The Northern Sámi word, johttit, means travelling, moving, or on the move. The symbolic meaning in a tourism specific context implies that both tourism and tourism entrepreneurs are dynamic. Hilde described that Sámi tourism in the North is characterised by change. While tourists were before mainly passive observers, today the guests are invited to engage in interactive forms of learning. This means that tourism entrepreneurs have become active disseminators of culture and nature. The Johtit project is a network of 16 Sámi-owned businesses, which all have their own ways of using the rich and multi-faceted Sámi culture in tourism products and services.

The floor was then given to Arvid Viken, emeritus professor at the Department of Tourism and Northern Studies, the Arctic University of Norway (UiT). His talk reminded of the lamentable legacy of stereotyping, appropriation and assimilation in Indigenous tourism in the Arctic. Arvid discussed how the ARCTISEN project has been searching for a culturally sensitive orientation toward others and otherness; that is, an orientation based on recognition, respect and reciprocity. What is more, the notion of cultural sensitivity can help us to move away from stereotypes, by focusing on the dynamic nature of cultures.

Gathering by Min Ája

The next stop in our benchmarking trip was a Sámi basecamp Min Ája in Finnmark, Northern Norway, ran by Silje Halonen and Ronny Antonsen. They welcomed us all to visit their company through this video.

Image: Benchmarkers were virtually invited to Karasjok-camping with Randy Bruin and Silje Halonen

In a follow up conversation with Silje Halonen, she explained that the business had been running for 10 years, without being promoted as a Sámi business. In her words, she had earlier not felt ‘Sámi enough’ as she is not used to joik or to have reindeer. Nevertheless, being partner of Johtit network had been an eye-opener considering the ways in which she values her own Sámi identity. Her personal journey – accompanied by the other companies in and outside Norway – helped Silje to understand how Indigenous cultures can be used in tourism in various ways. As a result, Karasjok Camping was recently re-named as Min Ája; that is, with a Sámi name that translates as Our Source. Silje described how she today feels confident to talk about her culture and to offer tourism products and services with their own Sámi profile.

From the campsite, we moved on to the first break-out session. This gave us a chance to discuss valuable tourism experiences and our understanding of cultural sensitivity in smaller groups. We were all positively surprised how smoothly the smaller gatherings could be organised virtually. Moreover, these talks sparked interest to continue the discussions with the people we had met in our groups. The takeaways and souvenirs from these group discussions are presented at the end of this article.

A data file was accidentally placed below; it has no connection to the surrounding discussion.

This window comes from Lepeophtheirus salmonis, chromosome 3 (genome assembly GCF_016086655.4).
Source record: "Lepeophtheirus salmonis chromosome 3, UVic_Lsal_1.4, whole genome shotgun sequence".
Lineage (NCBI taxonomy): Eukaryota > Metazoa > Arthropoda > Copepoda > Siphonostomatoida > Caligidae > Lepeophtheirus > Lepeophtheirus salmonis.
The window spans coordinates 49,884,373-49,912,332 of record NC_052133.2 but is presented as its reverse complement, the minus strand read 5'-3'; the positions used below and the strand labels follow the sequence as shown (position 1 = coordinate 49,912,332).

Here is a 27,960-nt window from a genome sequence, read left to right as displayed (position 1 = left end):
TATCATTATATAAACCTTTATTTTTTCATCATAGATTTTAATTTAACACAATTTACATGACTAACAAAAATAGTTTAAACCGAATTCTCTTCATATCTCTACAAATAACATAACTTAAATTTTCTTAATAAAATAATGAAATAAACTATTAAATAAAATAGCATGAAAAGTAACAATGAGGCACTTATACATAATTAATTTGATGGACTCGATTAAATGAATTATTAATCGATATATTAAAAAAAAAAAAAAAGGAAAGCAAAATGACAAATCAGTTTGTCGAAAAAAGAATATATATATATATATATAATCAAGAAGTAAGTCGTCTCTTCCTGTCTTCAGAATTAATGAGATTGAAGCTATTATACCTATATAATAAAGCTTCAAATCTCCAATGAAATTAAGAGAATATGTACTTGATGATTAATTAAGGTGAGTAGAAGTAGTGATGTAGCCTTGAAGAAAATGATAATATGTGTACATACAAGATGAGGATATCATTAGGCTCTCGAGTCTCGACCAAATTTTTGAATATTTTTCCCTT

Invitation to Inga Sámi Siida 

The next video welcomed us to visit Inga Sámi Siida, a company located on Hinnøya island, Vesterålen, where Laila Inga’s family has lived for over 100 years.

Image: A snapshot of a laughing Laila Inga taken from the video

After watching a video about Inga Sámi Siida, Hilde invited Laila Inga for a conversation. Besides being a reindeer herder family, Inga Sámi Siida started in 2009 as tourism company. After multiple requests of people close by who wanted to ‘take a look’ at their place where the Inga family helped reindeers to survive during winter hardship, Laila felt the urge to share this experience with others as well. In the first years, the Inga family tried out different seasons and set-ups to sell their experiences. Laila’s brilliant skills as a storyteller, which Hilde also mentioned, are valuable when Laila shares her knowledge about reindeer and the lessons, we can learn from them. Today also other Sámi families reach out to Laila for advice on Sámi food preparation, how to prepare the reindeer skin and other cultural aspects.

Towards more colorful and nuanced images of the Arctic

Towards the end of the benchmarking trip, Camilla Brattland from UiT hosted the second break-out-sessions, which revealed some new, important aspects of stereotypes within tourism.

These discussions drew attention to the dynamic nature of indigenous arts. For instance, Kristoffer Dolmen from Sámi Dáiddaguovddáš – Sámi Centre of Contemporary Art, pointed out how guests might have strong pre-assumptions and expectations what Sámi art is supposed to be like – read: something traditional or historical. However, in Kristoffer’s view, Sámi art is simply something that is made and designed by a Sámi artist. While Sami centres or museums often display more stereotypical, traditional cultural elements, contemporary Sami museums create new spaces for modern art. In a similar vein, Nini Brandt from Greenland Outdoors argued that the Greenlandic art is in constant change. While some might think that a certain object ‘is not Greenlandic art’, it is a piece of mind from Greenlandic person who made it, and hence also Greenland’. Through art expositions and different ways of storytelling, guests can reflect their expectations and learn about the ongoing cultural change.

“We can make a more colorful picture of people and nature”

Nini Brandt, Greenland Outdoors



More presentations of Northern Norwegian tourism companies: